Short-range electron transfer (ET) in proteins is an ultrafast process on the similar timescales as local protein-solvent fluctuations thus the two dynamics are coupled. Here, we use semiquinone flavodoxin and systematically characterized the photoinduced redox cycle with eleven mutations of different aromatic electron donors (tryptophan and tyrosine) and local residues to change redox properties. We observed the forward and backward ET dynamics in a few picoseconds, strongly following a stretched behavior resulting from a coupling between local environment relaxations and these ET processes. We further observed the hot vibrational-state formation through charge recombination and the subsequent cooling dynamics also in a few picoseconds. Combined with the ET studies in oxidized flavodoxin, these results coherently reveal the evolution of the ET dynamics from single to stretched exponential behaviors and thus elucidate critical timescales for the coupling. The observed hot vibration-state formation is robust and should be considered in all photoinduced back ET processes in flavoproteins.

  9. A parallel solver for huge dense linear systems

    Science.gov (United States)

    Badia, J. M.; Movilla, J. L.; Climente, J. I.; Castillo, M.; Marqués, M.; Mayo, R.; Quintana-Ortí, E. S.; Planelles, J.

    2011-11-01

    HDSS (Huge Dense Linear System Solver) is a Fortran Application Programming Interface (API) to facilitate the parallel solution of very large dense systems to scientists and engineers. The API makes use of parallelism to yield an efficient solution of the systems on a wide range of parallel platforms, from clusters of processors to massively parallel multiprocessors. It exploits out-of-core strategies to leverage the secondary memory in order to solve huge linear systems O(100.000). The API is based on the parallel linear algebra library PLAPACK, and on its Out-Of-Core (OOC) extension POOCLAPACK. Both PLAPACK and POOCLAPACK use the Message Passing Interface (MPI) as the communication layer and BLAS to perform the local matrix operations. The API provides a friendly interface to the users, hiding almost all the technical aspects related to the parallel execution of the code and the use of the secondary memory to solve the systems. In particular, the API can automatically select the best way to store and solve the systems, depending of the dimension of the system, the number of processes and the main memory of the platform. Experimental results on several parallel platforms report high performance, reaching more than 1 TFLOP with 64 cores to solve a system with more than 200 000 equations and more than 10 000 right-hand side vectors. New version program summaryProgram title: Huge Dense System Solver (HDSS) Catalogue identifier: AEHU_v1_1 Program summary URL:http://cpc.cs.qub.ac.uk/summaries/AEHU_v1_1.html Program obtainable from: CPC Program Library, Queen's University, Belfast, N. Ireland Licensing provisions: Standard CPC licence, http://cpc.cs.qub.ac.uk/licence/licence.html No. of lines in distributed program, including test data, etc.: 87 062 No. of bytes in distributed program, including test data, etc.: 1 069 110 Distribution format: tar.gz Programming language: Fortran90, C Computer: Parallel architectures: multiprocessors, computer clusters Operating system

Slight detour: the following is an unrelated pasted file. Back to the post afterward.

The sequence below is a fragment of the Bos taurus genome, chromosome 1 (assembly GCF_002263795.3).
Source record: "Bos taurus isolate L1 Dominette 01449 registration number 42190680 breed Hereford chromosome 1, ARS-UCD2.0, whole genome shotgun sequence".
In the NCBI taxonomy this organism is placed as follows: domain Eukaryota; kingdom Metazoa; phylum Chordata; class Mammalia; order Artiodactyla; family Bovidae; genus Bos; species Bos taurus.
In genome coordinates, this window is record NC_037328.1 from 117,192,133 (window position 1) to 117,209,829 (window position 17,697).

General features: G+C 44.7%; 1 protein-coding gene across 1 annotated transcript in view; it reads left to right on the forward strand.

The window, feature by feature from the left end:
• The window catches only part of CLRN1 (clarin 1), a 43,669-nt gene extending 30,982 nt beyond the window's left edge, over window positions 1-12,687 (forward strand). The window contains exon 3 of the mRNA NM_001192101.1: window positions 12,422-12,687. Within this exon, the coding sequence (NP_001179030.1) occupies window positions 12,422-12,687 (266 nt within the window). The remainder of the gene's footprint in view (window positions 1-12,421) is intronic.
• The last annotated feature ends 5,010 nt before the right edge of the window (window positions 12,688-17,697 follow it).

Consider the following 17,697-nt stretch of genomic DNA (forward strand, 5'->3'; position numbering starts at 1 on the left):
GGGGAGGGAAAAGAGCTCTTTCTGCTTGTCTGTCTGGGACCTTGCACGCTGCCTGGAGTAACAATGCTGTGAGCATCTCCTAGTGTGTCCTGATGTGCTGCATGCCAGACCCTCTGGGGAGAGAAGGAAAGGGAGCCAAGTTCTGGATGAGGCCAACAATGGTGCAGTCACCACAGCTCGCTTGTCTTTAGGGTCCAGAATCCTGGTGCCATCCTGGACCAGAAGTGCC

10. UMER: An analog computer for dynamics of swarms interacting via long-range forces

    International Nuclear Information System (INIS)

    Kishek, R.A.; Bai, G.; Bernal, S.; Feldman, D.; Godlove, T.F.; Haber, I.; O'Shea, P.G.; Quinn, B.; Papadopoulos, C.; Reiser, M.; Stratakis, D.; Tian, K.; Tobin, C.J.; Walter, M.

    2006-01-01

    Some of the most challenging and interesting problems in nature involve large numbers of objects or particles mutually interacting through long-range forces. Examples range from galaxies and plasmas to flocks of birds and traffic flow on a highway. Even in cases where the form of the interacting force is precisely known, such as the 1/r 2 -dependent Coulomb and gravitational forces, such problems present a formidable theoretical and modeling challenge for large numbers of interacting bodies. This paper reports on a newly constructed, scaled particle accelerator that will serve as an experimental testbed for the dynamics of swarms interacting through long-range forces. Primarily designed for intense beam dynamics studies for advanced accelerators, the University of Maryland Electron Ring (UMER) design is described in detail and an update on commissioning is provided. An example application to a system other than a charged particle beam is discussed

  11. Thermal and dynamic range characterization of a photonics-based RF amplifier

    Science.gov (United States)

    Noque, D. F.; Borges, R. M.; Muniz, A. L. M.; Bogoni, A.; Cerqueira S., Arismar, Jr.

    2018-05-01

    This work reports a thermal and dynamic range characterization of an ultra-wideband photonics-based RF amplifier for microwave and mm-waves future 5G optical-wireless networks. The proposed technology applies the four-wave mixing nonlinear effect to provide RF amplification in analog and digital radio-over-fiber systems. The experimental analysis from 300 kHz to 50 GHz takes into account different figures of merit, such as RF gain, spurious-free dynamic range and RF output power stability as a function of temperature. The thermal characterization from -10 to +70 °C demonstrates a 27 dB flat photonics-assisted RF gain over the entire frequency range under real operational conditions of a base station for illustrating the feasibility of the photonics-assisted RF amplifier for 5G networks.